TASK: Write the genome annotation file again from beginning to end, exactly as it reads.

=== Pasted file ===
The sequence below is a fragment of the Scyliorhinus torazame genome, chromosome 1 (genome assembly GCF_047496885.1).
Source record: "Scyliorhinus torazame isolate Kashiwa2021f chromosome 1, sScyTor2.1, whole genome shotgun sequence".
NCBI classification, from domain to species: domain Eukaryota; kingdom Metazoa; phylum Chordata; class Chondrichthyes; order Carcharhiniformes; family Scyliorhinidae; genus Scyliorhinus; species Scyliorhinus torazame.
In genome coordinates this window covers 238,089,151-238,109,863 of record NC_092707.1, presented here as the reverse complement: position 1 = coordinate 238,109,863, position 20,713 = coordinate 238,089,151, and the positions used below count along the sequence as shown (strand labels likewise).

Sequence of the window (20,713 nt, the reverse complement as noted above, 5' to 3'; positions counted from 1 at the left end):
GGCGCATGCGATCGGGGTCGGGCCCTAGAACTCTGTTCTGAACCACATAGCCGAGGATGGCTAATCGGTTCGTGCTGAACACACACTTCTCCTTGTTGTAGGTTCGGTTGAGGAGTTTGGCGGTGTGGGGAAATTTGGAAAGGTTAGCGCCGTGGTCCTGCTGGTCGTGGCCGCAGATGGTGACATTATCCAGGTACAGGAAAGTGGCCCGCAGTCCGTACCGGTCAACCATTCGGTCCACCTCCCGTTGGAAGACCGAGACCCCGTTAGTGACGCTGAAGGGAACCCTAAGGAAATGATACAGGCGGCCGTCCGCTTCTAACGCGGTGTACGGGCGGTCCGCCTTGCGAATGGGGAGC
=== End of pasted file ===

The sequence below is a fragment of the Scyliorhinus torazame genome, chromosome 1 (genome assembly GCF_047496885.1).
Source record: "Scyliorhinus torazame isolate Kashiwa2021f chromosome 1, sScyTor2.1, whole genome shotgun sequence".
NCBI classification, from domain to species: domain Eukaryota; kingdom Metazoa; phylum Chordata; class Chondrichthyes; order Carcharhiniformes; family Scyliorhinidae; genus Scyliorhinus; species Scyliorhinus torazame.
In genome coordinates this window covers 238,089,151-238,109,863 of record NC_092707.1, presented here as the reverse complement: position 1 = coordinate 238,109,863, position 20,713 = coordinate 238,089,151, and the positions used below count along the sequence as shown (strand labels likewise).

Sequence of the window (20,713 nt, the reverse complement as noted above, 5' to 3'; positions counted from 1 at the left end):
GGCGCATGCGATCGGGGTCGGGCCCTAGAACTCTGTTCTGAACCACATAGCCGAGGATGGCTAATCGGTTCGTGCTGAACACACACTTCTCCTTGTTGTAGGTTCGGTTGAGGAGTTTGGCGGTGTGGGGAAATTTGGAAAGGTTAGCGCCGTGGTCCTGCTGGTCGTGGCCGCAGATGGTGACATTATCCAGGTACAGGAAAGTGGCCCGCAGTCCGTACCGGTCAACCATTCGGTCCACCTCCCGTTGGAAGACCGAGACCCCGTTAGTGACGCTGAAGGGAACCCTAAGGAAATGATACAGGCGGCCGTCCGCTTCTAACGCGGTGTACGGGCGGTCCGCCTTGCGAATGGGGAGC